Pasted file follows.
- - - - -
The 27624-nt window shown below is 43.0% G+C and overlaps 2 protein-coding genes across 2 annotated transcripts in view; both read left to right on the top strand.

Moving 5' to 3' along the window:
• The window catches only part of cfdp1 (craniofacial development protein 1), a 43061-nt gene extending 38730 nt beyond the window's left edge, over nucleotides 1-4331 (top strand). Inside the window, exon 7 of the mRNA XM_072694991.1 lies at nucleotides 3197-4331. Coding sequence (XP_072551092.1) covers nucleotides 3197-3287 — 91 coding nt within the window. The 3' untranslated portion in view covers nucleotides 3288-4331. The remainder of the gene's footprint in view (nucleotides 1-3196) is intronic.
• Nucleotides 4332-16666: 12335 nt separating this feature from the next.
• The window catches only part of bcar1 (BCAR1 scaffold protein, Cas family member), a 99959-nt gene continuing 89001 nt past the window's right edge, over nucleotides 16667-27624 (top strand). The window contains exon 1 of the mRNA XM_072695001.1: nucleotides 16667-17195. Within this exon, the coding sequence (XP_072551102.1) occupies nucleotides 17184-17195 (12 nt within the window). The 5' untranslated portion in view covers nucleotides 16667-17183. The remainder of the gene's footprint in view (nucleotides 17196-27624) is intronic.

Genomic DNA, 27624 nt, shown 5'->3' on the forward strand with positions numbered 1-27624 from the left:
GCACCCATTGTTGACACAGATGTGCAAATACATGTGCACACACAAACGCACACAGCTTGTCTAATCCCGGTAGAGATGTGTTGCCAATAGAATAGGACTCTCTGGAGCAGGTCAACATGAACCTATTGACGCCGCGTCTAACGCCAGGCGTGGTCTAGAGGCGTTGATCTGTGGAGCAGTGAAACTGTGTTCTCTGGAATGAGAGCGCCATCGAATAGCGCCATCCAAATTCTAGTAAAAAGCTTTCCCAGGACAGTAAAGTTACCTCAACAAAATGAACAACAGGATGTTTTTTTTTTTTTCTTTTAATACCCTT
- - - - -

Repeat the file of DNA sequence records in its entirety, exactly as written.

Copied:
The 27624-nt window shown below is 43.0% G+C and overlaps 2 protein-coding genes across 2 annotated transcripts in view; both read left to right on the top strand.

Moving 5' to 3' along the window:
• The window catches only part of cfdp1 (craniofacial development protein 1), a 43061-nt gene extending 38730 nt beyond the window's left edge, over nucleotides 1-4331 (top strand). Inside the window, exon 7 of the mRNA XM_072694991.1 lies at nucleotides 3197-4331. Coding sequence (XP_072551092.1) covers nucleotides 3197-3287 — 91 coding nt within the window. The 3' untranslated portion in view covers nucleotides 3288-4331. The remainder of the gene's footprint in view (nucleotides 1-3196) is intronic.
• Nucleotides 4332-16666: 12335 nt separating this feature from the next.
• The window catches only part of bcar1 (BCAR1 scaffold protein, Cas family member), a 99959-nt gene continuing 89001 nt past the window's right edge, over nucleotides 16667-27624 (top strand). The window contains exon 1 of the mRNA XM_072695001.1: nucleotides 16667-17195. Within this exon, the coding sequence (XP_072551102.1) occupies nucleotides 17184-17195 (12 nt within the window). The 5' untranslated portion in view covers nucleotides 16667-17183. The remainder of the gene's footprint in view (nucleotides 17196-27624) is intronic.

Genomic DNA, 27624 nt, shown 5'->3' on the forward strand with positions numbered 1-27624 from the left:
GCACCCATTGTTGACACAGATGTGCAAATACATGTGCACACACAAACGCACACAGCTTGTCTAATCCCGGTAGAGATGTGTTGCCAATAGAATAGGACTCTCTGGAGCAGGTCAACATGAACCTATTGACGCCGCGTCTAACGCCAGGCGTGGTCTAGAGGCGTTGATCTGTGGAGCAGTGAAACTGTGTTCTCTGGAATGAGAGCGCCATCGAATAGCGCCATCCAAATTCTAGTAAAAAGCTTTCCCAGGACAGTAAAGTTACCTCAACAAAATGAACAACAGGATGTTTTTTTTTTTTTCTTTTAATACCCTT